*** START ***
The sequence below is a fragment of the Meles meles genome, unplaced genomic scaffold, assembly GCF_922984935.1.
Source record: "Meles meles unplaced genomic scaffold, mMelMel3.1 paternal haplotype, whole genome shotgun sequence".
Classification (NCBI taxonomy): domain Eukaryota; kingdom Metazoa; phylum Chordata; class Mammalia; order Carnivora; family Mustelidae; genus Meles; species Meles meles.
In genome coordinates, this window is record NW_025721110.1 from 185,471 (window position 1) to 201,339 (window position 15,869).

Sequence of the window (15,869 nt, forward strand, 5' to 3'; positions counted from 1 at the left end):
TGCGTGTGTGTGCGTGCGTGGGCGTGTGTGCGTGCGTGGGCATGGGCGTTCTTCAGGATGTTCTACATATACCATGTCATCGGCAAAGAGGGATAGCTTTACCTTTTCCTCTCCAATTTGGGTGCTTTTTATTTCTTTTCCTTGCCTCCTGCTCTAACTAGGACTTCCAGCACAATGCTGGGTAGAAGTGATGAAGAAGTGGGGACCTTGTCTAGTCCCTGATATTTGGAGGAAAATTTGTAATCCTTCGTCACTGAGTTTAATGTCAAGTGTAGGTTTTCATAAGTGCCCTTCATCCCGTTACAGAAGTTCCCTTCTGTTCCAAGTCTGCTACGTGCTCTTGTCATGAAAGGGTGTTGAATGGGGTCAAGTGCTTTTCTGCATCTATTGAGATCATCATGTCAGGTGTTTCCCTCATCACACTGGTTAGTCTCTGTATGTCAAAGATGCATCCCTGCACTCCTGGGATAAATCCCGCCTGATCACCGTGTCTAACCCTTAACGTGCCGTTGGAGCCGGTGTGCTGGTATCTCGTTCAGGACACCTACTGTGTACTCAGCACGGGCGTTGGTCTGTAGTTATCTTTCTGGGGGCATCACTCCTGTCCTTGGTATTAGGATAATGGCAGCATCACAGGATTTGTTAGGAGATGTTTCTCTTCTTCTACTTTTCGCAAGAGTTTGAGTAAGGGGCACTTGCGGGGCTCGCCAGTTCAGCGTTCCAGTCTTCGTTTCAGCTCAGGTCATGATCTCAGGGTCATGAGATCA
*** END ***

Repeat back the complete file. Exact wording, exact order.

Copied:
The sequence below is a fragment of the Meles meles genome, unplaced genomic scaffold, assembly GCF_922984935.1.
Source record: "Meles meles unplaced genomic scaffold, mMelMel3.1 paternal haplotype, whole genome shotgun sequence".
Classification (NCBI taxonomy): domain Eukaryota; kingdom Metazoa; phylum Chordata; class Mammalia; order Carnivora; family Mustelidae; genus Meles; species Meles meles.
In genome coordinates, this window is record NW_025721110.1 from 185,471 (window position 1) to 201,339 (window position 15,869).

Sequence of the window (15,869 nt, forward strand, 5' to 3'; positions counted from 1 at the left end):
TGCGTGTGTGTGCGTGCGTGGGCGTGTGTGCGTGCGTGGGCATGGGCGTTCTTCAGGATGTTCTACATATACCATGTCATCGGCAAAGAGGGATAGCTTTACCTTTTCCTCTCCAATTTGGGTGCTTTTTATTTCTTTTCCTTGCCTCCTGCTCTAACTAGGACTTCCAGCACAATGCTGGGTAGAAGTGATGAAGAAGTGGGGACCTTGTCTAGTCCCTGATATTTGGAGGAAAATTTGTAATCCTTCGTCACTGAGTTTAATGTCAAGTGTAGGTTTTCATAAGTGCCCTTCATCCCGTTACAGAAGTTCCCTTCTGTTCCAAGTCTGCTACGTGCTCTTGTCATGAAAGGGTGTTGAATGGGGTCAAGTGCTTTTCTGCATCTATTGAGATCATCATGTCAGGTGTTTCCCTCATCACACTGGTTAGTCTCTGTATGTCAAAGATGCATCCCTGCACTCCTGGGATAAATCCCGCCTGATCACCGTGTCTAACCCTTAACGTGCCGTTGGAGCCGGTGTGCTGGTATCTCGTTCAGGACACCTACTGTGTACTCAGCACGGGCGTTGGTCTGTAGTTATCTTTCTGGGGGCATCACTCCTGTCCTTGGTATTAGGATAATGGCAGCATCACAGGATTTGTTAGGAGATGTTTCTCTTCTTCTACTTTTCGCAAGAGTTTGAGTAAGGGGCACTTGCGGGGCTCGCCAGTTCAGCGTTCCAGTCTTCGTTTCAGCTCAGGTCATGATCTCAGGGTCATGAGATCA